As the entire cryptocurrency ecosystem is gaining ground and its momentum seems to be unstoppable, governments and regulatory bodies all over the world are slowly waking up to a financial revolution under their noses. Nobody, not even the most optimistic and visionary minds of the industry expected this paradigm shift to happen so fast, at least not at this magnitude.
Bitcoin is now one of the 30 largest currencies in the world. According to a 2017 study by the Cambridge Centre for Alternative Finance, the current number of unique active users of cryptocurrency wallets is estimated to be between 2.9 million and 5.8 million with between 5.8 million and 11.5 million wallets are estimated to be currently “active”. This is what scares governments and legislators around the globe, as they are losing their monopoly over the issuance of “tokens of value” (also called fiat currency) guaranteed by the authority of the state and the monopoly over commerce.
Order Out of Chaos
As the industry keeps changing at lightning speed, the need for global harmonization of law and regulation around cryptocurrencies has never been greater. It could be argued that creating order out of chaos is at the core of being human. But how should regulation be achieved? How can the intangible be regulated? Cryptocurrencies are essentially just code, a protocol used to exchange information that humans deem valuable. The nature of cryptocurrencies poses serious regulatory challenges: they are decentralized, encrypted, and recognize no state boundaries. They are not simply money on the Internet, they are, in a sense, the Internet, and the Internet isn’t so easy to contain. One look at the attempts to crack down on illegal peer to peer torrents is enough to make such a judgment. Theoretically, anyone with an Internet connection can download a wallet or mining client and connect to the Bitcoin network, and there is little regulators can do about it.
The Streisand Effect and Approaches to the Bitcoin “Problem”
"The Streisand effect is the phenomenon whereby an attempt to hide, remove or censor a piece of information has the unintended consequence of publicizing the information more widely, usually facilitated by the Internet."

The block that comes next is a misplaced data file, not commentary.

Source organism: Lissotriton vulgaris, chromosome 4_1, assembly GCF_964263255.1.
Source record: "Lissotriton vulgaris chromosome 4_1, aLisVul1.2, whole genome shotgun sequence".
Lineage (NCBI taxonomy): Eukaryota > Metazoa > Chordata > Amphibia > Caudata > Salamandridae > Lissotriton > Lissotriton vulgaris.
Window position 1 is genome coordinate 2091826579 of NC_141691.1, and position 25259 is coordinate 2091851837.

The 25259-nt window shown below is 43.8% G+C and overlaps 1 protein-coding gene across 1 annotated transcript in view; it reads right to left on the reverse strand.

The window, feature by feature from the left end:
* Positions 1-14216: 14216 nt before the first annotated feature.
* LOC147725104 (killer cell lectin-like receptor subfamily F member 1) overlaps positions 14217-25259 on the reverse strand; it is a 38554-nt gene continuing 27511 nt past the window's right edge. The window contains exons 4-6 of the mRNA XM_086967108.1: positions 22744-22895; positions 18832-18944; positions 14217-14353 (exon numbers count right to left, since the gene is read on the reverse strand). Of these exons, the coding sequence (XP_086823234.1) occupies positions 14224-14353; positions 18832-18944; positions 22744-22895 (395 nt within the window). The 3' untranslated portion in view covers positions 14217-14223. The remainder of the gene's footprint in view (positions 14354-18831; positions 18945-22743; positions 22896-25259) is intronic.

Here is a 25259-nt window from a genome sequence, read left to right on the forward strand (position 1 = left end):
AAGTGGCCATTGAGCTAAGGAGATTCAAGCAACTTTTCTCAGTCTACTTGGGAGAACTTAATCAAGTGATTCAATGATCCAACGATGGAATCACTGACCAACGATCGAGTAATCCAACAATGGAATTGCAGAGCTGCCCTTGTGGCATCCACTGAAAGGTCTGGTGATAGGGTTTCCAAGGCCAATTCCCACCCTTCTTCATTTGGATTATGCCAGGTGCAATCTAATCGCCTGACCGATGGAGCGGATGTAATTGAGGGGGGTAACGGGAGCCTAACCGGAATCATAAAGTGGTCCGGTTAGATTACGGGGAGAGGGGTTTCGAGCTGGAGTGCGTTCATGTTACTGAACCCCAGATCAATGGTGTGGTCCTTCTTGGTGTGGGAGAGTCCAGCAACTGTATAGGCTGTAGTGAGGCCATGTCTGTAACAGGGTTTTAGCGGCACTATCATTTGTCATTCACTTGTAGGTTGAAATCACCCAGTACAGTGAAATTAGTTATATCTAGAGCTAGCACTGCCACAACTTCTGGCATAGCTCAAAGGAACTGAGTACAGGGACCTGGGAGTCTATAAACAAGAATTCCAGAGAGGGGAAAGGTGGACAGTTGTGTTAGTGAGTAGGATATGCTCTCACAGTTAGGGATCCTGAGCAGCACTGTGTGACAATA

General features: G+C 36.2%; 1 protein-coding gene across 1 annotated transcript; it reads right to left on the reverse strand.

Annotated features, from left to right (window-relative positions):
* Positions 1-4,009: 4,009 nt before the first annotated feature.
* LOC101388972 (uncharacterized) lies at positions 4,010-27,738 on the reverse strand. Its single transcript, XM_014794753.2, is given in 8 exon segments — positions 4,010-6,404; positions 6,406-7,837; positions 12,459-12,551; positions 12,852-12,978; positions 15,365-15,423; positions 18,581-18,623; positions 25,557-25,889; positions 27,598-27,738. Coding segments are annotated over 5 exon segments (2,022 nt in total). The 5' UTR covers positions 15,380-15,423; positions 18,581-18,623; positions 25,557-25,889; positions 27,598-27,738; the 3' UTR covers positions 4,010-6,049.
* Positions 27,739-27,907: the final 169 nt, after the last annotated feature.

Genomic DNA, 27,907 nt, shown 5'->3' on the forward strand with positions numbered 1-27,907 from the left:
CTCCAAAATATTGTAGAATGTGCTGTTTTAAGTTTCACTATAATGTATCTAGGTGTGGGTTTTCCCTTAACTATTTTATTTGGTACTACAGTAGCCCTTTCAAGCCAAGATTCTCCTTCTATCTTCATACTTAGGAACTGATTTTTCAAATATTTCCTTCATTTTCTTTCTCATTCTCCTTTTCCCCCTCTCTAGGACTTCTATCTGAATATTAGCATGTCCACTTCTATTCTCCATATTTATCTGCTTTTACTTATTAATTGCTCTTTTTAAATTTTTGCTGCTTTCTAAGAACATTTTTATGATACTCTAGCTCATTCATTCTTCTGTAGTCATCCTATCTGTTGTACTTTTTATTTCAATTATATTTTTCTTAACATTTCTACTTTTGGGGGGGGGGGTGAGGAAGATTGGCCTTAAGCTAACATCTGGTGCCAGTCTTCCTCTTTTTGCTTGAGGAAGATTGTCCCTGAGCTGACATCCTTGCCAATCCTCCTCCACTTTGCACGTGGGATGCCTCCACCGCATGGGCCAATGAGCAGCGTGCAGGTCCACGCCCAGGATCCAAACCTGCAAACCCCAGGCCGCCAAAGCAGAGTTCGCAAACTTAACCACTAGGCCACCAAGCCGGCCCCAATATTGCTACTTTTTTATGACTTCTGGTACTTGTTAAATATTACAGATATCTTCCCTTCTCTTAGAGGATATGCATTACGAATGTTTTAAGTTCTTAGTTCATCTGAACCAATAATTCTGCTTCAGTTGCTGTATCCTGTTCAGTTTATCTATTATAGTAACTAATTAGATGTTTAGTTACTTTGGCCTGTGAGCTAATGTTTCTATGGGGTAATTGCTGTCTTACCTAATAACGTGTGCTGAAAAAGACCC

Different countries have come up with their own ideas of how to manage the new Bitcoin World. Some, like Japan, have embraced the idea and made it legal tender. Others, like Russia, China, Bangladesh, Bolivia, Ecuador, Kyrgyzstan, and Nepal have outright banned cryptocurrencies. Apparently, they didn’t follow the blowback from the war on drugs, or the prohibition of alcohol and haven’t considered how suppression tactics tend to turn out. So far, banning Bitcoin has not worked.
In the USA, the EU, Canada, and other Western countries, the approach so far has been to focus legal attention on where the intangible becomes tangible—where digital currency meets fiat currency—on the cryptocurrency exchanges. These exchanges are the points connecting the virtual world and the "real” world where governments hold real power. The first step taken was the application of KYC (Know Your Customer) and AML (Anti Money Laundering) rules to digital exchanges and other currency-related industries. In response to the increased transparency, many have voiced concern over the loss of the anonymity that was so central to Bitcoin’s initial vision. However, a majority of the Bitcoin industry has so far been content with sacrificing anonymity for consumer protection and security. Like the broader conversation around regulation in general, this debate is likely to continue indefinitely.
Finding the Balance
It seems at present that many both on the business and consumer sides agree that too little regulation will leave digital currencies vulnerable to criminal use. The effect of this criminality on consumers and the economy can already be seen through various multi-million-dollar hacks on wallets and exchanges. This kind of activity also degrades the reputation of cryptocurrencies at a time when they have a potential to expand into the mainstream. Too much regulation, on the other hand, is likely to stifle innovation and cause irreparable damage to the industry.
The future of cryptocurrency regulation remains uncertain as governments work on developing legal solutions to the problems of this new emerging world. As we move further into this uncharted territory, one thing is clear: cryptocurrencies require a whole new way of thinking if we want to see the full potential of their benefits for people around the world.